The banhammer marches on at the App Store, apparently, as Apple has reportedly begun removing apps built from templates that pull from websites and RSS feeds without adding much functionality. Coming as it does on the heels of the recent removal of thousands of "explicit" apps and the purge of WiFi stumblers, Apple seems to be in the midst of a significant "spring cleaning" ahead of the iPad launch.
The boss of Mobile Roadie
, one of the companies that provides apps made from templates as a service, had a blog post up earlier today telling about a call he had received from Apple. Michael Schneider had gotten a phone call from someone at Apple who told him that so-called ‘cookie cutter’ apps were no longer going to be acceptable on the App Store. Reportedly, the representative also said that further restrictions were going to be imposed on certain industries, and that there would be guidelines for what was acceptable and not. The blog post has since been removed, but Robert Strojan at Tap, Swipe, Pinch
read it while it was online. Interestingly, he said that Schneider's post said he was "already working on the features requested,” which implies that Apple gave him the guidelines, though there are no specifics on what those are.
Many observers feel that the cleanup push is Apple preparing to welcome a rush of new users when the iPad is released. PCWorld's Jeff Bertolucci points out
that Apple had to make a move against racy apps if it was serious about positioning the iPad as an education tool. And an emphasis on quality may be advisable with Apple asking people to shell out $500 - $900 US for a new iPad. The purge has also included apps that have what Apple deems "minimal user functionality", such as one app from Atlantia Software that just made your iPhone quack like a duck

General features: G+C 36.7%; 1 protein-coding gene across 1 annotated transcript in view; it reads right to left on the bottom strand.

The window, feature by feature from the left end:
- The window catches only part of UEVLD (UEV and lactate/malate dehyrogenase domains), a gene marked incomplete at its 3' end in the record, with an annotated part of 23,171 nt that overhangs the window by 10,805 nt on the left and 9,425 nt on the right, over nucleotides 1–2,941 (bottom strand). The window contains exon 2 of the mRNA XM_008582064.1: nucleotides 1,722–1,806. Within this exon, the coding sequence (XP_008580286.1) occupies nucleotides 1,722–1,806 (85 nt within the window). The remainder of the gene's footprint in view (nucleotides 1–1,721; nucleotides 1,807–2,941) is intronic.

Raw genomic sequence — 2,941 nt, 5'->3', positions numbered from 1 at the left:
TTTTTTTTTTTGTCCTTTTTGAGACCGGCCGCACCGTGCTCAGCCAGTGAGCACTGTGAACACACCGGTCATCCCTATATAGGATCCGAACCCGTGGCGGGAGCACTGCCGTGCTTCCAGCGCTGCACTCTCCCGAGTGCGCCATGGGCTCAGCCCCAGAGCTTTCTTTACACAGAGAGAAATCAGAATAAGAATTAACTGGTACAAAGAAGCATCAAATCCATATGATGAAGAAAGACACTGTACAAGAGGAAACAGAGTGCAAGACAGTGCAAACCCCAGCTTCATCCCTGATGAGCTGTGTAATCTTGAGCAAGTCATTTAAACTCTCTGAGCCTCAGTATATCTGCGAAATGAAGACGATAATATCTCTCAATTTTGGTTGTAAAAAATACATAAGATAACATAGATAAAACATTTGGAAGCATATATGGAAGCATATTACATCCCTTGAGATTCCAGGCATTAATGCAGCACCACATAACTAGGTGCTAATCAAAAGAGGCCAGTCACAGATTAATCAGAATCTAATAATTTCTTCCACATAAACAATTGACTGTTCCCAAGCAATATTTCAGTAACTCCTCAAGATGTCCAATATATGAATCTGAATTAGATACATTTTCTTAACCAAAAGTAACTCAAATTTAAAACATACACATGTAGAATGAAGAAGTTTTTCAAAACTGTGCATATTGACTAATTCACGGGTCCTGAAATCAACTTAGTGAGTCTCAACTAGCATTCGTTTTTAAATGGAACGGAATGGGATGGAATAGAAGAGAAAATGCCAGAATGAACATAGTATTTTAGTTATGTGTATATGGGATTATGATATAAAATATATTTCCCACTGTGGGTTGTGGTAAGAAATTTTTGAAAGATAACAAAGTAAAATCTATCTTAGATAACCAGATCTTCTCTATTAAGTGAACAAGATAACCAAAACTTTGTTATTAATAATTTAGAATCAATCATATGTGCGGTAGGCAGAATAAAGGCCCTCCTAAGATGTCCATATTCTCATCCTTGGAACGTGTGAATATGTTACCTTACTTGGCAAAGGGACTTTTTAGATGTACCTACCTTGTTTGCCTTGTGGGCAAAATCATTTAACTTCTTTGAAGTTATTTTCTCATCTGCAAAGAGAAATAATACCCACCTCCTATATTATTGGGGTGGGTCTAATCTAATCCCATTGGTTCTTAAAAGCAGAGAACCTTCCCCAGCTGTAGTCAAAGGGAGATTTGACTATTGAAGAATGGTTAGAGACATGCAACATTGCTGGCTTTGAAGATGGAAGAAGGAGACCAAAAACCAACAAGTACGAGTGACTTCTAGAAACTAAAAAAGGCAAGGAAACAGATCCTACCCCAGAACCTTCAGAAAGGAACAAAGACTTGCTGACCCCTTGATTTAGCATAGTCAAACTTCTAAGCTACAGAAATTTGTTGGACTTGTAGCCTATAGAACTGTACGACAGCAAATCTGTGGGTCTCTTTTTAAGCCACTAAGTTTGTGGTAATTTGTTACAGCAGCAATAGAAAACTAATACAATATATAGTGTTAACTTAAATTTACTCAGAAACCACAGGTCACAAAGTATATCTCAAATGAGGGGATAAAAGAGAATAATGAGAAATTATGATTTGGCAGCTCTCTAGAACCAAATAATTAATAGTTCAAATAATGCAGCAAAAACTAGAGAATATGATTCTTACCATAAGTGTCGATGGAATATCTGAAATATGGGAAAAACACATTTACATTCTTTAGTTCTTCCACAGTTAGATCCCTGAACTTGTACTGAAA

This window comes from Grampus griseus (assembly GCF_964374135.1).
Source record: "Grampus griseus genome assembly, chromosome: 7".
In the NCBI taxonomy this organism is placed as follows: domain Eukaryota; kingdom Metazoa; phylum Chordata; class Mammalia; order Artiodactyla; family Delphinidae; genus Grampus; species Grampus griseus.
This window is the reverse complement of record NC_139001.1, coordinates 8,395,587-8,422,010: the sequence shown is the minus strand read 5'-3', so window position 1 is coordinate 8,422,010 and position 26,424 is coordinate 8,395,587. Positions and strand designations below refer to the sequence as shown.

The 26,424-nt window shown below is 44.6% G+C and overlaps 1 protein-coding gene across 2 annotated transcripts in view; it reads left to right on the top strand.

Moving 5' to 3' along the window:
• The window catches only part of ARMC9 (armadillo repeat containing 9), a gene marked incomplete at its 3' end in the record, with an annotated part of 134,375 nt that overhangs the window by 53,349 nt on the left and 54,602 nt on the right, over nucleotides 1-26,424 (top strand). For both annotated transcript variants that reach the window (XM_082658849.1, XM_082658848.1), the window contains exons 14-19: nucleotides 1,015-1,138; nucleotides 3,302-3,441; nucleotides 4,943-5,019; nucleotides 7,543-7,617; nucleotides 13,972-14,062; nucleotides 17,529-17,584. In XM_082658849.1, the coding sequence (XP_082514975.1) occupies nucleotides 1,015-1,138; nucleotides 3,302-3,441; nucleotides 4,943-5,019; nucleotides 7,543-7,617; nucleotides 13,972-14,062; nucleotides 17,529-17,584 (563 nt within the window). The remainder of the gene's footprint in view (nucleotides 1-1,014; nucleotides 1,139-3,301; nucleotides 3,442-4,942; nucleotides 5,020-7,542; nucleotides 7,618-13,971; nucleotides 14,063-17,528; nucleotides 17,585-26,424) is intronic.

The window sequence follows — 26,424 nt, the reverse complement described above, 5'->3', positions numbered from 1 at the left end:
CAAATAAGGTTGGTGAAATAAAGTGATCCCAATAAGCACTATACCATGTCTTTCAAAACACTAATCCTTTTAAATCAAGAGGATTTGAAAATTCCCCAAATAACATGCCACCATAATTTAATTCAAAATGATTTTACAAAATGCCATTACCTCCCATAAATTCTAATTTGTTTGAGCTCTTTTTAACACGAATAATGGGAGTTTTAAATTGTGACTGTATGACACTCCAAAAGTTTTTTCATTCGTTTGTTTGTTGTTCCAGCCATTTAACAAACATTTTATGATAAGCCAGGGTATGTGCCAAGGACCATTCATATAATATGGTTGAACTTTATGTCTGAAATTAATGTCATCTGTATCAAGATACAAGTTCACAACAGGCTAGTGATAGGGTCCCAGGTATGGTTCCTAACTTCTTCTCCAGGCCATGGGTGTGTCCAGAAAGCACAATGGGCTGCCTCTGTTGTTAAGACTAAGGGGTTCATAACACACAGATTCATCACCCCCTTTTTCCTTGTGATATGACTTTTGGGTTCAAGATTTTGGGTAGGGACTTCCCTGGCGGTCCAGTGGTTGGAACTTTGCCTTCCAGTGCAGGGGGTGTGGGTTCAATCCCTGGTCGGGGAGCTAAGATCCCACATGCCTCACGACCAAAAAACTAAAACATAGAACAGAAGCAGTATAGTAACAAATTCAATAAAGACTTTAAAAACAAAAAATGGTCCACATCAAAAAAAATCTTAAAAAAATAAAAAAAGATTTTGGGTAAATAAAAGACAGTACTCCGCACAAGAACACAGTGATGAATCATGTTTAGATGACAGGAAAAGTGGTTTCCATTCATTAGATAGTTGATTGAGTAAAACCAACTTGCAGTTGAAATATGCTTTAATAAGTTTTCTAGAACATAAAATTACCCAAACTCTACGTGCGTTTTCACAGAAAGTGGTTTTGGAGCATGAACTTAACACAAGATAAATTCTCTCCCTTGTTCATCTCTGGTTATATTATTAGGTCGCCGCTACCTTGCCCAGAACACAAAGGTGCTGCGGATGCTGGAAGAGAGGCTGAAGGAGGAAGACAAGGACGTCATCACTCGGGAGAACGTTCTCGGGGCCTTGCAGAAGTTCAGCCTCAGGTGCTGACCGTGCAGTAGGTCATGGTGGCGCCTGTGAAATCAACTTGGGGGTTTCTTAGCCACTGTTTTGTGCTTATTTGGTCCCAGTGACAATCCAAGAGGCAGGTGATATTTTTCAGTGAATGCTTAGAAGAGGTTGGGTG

. Nothing else. Just quacking.
So on the one hand, this is good news from the point of view of quality development. If anyone can make an app that just uses WebKit to draw some pages on the screen of an iPhone, then anyone will make such an app, and many of those can certainly be of poor quality. And the App Store is certainly better off for having fewer farting
, quacking apps. However, if the impression spreads that that Apple might change its standards at any point in time, seemingly on a whim, then it may cause devs to shy away from iPhone/iPad development.